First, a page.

For me, the thing that gave me most concern about relocating to Skopje, was the fact that I would not know the language. I had originally planned to take the language training with my husband, but the unexpected, yet very welcome arrival of Collier changed those plans :). At our previous posts language was not a problem--everyone in Doha and Luxembourg spoke English, and I am practically fluent in French, so I was comfortable with my ability to communicate. A few pleasantries in Arabic or Luxembourgish helped us blend even more.
I recall two incidences where I was unable to communicate in the local language, and I felt very anxious and uncomfortable. The first was our trip to Antwerp to watch Christopher's basketball team compete in a tournament. Apparently, the Flemish are incredibly proud of their language, and refused to respond to me in either French or English and I felt completely foreign. It was nearly impossible to even order dinner at McDonald's--and they are so universal! The second was during a routine trip to the military base in Bitburg, Germany, when I was rear-ended by a Spanish truck driver and pushed into a German vehicle. It was very awkward not being able to communicate with either, especially when the truck driver tried to leave the scene!
Language ability is truly a comfort when you are overseas, and not knowing the Macedonian language makes me a bit less adventurous in exploring the city. What if I have an accident? What if I get lost? I would love to frequent the Green Market, but until I learn the numbers in Macedonian, I don't feel I can or I'll risk paying $20 for a kilo of piperki(peppers)! Although I have learned many of the fruits and veggies, I can't seem to master the numbers! I find myself responding to clerks in French and sometimes even thanking them in Arabic instead of Macedonian! This is going to be a tough transition for me, but I am determined to learn this language!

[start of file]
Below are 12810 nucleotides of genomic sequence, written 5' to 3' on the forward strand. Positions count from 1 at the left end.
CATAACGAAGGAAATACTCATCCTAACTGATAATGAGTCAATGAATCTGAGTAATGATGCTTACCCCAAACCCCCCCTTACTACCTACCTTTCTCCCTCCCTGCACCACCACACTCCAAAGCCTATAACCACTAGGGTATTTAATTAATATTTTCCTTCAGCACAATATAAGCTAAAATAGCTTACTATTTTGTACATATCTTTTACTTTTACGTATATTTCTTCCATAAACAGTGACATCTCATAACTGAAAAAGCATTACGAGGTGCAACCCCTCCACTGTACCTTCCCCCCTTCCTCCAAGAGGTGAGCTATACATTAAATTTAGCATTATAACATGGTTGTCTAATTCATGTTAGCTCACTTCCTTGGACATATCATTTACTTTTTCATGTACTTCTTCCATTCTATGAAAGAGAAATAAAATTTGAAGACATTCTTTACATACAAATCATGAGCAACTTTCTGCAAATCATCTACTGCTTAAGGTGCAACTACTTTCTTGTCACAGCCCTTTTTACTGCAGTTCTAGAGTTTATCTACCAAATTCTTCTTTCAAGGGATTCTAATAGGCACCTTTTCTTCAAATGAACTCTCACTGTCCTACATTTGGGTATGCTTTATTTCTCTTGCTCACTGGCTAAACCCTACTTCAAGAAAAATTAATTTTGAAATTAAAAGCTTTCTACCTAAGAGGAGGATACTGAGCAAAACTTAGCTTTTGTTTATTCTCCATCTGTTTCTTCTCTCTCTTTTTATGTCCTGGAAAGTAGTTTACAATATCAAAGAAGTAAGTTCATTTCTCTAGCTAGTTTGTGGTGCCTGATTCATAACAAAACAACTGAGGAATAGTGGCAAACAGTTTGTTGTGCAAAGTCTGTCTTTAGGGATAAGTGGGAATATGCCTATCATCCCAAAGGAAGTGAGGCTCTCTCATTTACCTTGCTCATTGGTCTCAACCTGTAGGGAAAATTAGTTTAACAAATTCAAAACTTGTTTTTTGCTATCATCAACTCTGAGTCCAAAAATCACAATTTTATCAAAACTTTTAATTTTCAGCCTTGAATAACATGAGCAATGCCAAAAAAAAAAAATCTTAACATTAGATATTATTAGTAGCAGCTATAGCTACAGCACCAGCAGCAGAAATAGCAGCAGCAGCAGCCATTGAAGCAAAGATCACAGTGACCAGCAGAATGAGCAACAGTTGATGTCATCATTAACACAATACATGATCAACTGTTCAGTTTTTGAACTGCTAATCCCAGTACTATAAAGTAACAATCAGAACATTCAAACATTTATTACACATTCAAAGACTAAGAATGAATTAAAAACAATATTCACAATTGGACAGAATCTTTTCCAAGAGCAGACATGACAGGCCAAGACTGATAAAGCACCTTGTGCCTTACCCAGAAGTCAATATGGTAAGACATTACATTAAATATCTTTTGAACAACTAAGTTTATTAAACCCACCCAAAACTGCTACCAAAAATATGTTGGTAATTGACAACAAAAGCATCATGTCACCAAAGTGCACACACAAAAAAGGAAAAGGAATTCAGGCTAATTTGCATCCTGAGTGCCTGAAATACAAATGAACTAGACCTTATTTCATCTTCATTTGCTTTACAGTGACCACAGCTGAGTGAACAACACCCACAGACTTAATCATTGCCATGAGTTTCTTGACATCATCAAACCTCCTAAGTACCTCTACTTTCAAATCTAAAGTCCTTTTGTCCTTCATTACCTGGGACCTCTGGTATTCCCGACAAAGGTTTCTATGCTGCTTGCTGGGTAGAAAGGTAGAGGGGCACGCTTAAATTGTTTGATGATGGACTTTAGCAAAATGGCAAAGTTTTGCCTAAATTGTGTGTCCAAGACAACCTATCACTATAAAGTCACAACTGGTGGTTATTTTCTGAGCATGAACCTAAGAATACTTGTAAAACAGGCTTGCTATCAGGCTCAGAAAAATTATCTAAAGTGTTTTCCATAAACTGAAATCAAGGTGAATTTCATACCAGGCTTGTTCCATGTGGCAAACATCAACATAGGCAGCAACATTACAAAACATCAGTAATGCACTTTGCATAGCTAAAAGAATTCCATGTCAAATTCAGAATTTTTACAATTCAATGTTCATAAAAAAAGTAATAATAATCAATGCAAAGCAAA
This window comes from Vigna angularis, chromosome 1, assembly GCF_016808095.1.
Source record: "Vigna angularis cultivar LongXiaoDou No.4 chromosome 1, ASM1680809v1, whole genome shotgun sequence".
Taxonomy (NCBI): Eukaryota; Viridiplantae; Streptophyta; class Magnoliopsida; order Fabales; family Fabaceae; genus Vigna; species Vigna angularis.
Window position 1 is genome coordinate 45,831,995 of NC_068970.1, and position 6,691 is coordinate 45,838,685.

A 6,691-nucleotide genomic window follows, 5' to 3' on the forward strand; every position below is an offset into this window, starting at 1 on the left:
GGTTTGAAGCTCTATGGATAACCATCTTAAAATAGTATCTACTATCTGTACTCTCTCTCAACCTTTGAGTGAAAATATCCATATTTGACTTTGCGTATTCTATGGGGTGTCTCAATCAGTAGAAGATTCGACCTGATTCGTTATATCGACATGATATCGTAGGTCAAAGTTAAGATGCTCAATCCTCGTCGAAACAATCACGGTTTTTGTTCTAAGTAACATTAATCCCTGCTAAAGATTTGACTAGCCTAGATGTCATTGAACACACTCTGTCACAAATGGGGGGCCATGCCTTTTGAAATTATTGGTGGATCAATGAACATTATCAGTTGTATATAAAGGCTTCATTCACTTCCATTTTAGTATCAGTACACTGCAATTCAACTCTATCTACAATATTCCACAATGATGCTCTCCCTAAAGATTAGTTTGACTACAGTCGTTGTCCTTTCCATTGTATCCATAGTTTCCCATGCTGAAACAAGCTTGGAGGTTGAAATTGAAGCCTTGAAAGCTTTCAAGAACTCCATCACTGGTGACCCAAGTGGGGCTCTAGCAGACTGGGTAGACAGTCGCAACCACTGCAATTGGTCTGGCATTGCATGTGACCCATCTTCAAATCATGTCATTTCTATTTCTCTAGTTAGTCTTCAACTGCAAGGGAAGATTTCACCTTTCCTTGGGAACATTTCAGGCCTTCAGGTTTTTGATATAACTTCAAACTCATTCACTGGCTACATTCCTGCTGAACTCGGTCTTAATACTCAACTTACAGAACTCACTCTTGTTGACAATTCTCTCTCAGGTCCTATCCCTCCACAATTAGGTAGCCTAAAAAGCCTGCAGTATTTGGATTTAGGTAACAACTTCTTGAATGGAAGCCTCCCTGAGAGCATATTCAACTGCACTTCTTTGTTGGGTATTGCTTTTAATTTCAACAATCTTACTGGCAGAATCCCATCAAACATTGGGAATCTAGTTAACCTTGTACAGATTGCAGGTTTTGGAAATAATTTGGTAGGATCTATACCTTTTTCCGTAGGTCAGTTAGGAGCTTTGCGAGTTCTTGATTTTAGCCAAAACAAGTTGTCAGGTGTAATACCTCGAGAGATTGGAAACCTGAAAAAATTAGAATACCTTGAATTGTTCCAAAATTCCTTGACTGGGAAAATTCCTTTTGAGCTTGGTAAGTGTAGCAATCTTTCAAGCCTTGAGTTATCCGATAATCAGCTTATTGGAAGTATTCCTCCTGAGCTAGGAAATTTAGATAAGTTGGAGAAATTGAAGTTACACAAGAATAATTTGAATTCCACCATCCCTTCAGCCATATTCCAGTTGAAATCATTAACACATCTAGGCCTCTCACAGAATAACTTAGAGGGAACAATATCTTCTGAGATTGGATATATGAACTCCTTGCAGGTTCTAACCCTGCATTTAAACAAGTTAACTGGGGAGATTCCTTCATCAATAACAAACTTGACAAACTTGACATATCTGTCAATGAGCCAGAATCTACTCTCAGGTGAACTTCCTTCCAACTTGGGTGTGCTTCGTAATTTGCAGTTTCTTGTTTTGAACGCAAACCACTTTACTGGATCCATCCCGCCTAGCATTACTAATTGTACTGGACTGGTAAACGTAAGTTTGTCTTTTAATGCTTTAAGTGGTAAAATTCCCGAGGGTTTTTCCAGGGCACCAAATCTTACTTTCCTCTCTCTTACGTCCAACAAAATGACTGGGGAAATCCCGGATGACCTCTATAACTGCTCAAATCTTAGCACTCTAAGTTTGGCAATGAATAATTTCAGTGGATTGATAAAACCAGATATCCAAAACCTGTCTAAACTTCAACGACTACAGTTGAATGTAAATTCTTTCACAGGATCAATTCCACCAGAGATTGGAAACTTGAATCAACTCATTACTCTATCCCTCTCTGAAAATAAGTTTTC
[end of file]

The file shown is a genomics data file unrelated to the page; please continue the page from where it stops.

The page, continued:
Why does hearing one's native language immediately catch our attention? It is amazing to me how quickly we notice the conversations of others when they are in English. Our neighbors to the rear of our property occasionally speak English, and we find ourselves extremely curious about them, sometimes even to the point of eavesdropping--well the kids do. During almost every trip to the grocery store, we run into other Americans, many of whom we don't actually know. During a recent trip to a local indoor playground, I was approached by a very nice woman who couldn't help but overhear my kids speaking to each other in English. We chatted for a couple hours and exchanged numbers. It seems our ears perk up at the familiar sounds of English and draw us to whoever is speaking it! We have met some very nice folks as a result. My cell phone contact list is longer than it has ever been.